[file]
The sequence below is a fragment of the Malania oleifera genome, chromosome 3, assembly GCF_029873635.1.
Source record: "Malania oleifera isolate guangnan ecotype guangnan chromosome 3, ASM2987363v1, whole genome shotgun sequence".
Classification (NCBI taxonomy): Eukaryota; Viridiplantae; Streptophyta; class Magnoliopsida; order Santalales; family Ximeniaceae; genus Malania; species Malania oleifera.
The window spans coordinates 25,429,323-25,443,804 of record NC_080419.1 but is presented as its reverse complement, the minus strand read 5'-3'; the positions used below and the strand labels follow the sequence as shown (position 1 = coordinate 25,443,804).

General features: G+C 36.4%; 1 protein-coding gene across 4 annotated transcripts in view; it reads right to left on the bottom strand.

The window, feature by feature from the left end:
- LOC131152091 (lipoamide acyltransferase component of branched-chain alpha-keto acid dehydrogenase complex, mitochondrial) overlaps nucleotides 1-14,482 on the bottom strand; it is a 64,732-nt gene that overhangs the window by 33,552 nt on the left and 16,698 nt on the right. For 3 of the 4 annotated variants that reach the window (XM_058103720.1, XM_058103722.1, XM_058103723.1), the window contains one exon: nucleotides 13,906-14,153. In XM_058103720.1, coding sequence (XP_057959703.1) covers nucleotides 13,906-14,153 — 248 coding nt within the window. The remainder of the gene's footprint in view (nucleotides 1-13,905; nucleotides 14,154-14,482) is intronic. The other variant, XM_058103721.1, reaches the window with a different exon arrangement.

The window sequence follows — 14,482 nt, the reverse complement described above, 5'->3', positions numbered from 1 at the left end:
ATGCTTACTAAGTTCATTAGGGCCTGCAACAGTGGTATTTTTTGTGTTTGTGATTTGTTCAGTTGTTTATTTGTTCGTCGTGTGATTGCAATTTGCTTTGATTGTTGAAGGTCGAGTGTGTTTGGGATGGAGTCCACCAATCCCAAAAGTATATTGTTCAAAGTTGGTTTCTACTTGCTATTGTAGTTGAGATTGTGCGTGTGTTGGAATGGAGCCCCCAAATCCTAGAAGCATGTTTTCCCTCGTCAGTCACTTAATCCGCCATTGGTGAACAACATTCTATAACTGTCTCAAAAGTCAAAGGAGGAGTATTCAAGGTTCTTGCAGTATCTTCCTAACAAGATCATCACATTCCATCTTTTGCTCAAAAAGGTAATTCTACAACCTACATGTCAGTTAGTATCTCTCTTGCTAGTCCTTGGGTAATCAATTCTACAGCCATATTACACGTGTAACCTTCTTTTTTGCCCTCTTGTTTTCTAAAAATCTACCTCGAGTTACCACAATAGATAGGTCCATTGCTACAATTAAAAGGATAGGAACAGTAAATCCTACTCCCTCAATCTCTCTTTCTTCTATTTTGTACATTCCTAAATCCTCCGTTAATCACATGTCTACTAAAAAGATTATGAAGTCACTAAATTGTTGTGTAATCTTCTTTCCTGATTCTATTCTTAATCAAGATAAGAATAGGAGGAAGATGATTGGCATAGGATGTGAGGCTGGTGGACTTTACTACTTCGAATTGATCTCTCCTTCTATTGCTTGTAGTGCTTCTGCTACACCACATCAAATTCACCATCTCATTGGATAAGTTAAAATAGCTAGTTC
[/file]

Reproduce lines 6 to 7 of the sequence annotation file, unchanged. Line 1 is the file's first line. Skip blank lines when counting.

The window, feature by feature from the left end:
- LOC131152091 (lipoamide acyltransferase component of branched-chain alpha-keto acid dehydrogenase complex, mitochondrial) overlaps nucleotides 1-14,482 on the bottom strand; it is a 64,732-nt gene that overhangs the window by 33,552 nt on the left and 16,698 nt on the right. For 3 of the 4 annotated variants that reach the window (XM_058103720.1, XM_058103722.1, XM_058103723.1), the window contains one exon: nucleotides 13,906-14,153. In XM_058103720.1, coding sequence (XP_057959703.1) covers nucleotides 13,906-14,153 — 248 coding nt within the window. The remainder of the gene's footprint in view (nucleotides 1-13,905; nucleotides 14,154-14,482) is intronic. The other variant, XM_058103721.1, reaches the window with a different exon arrangement.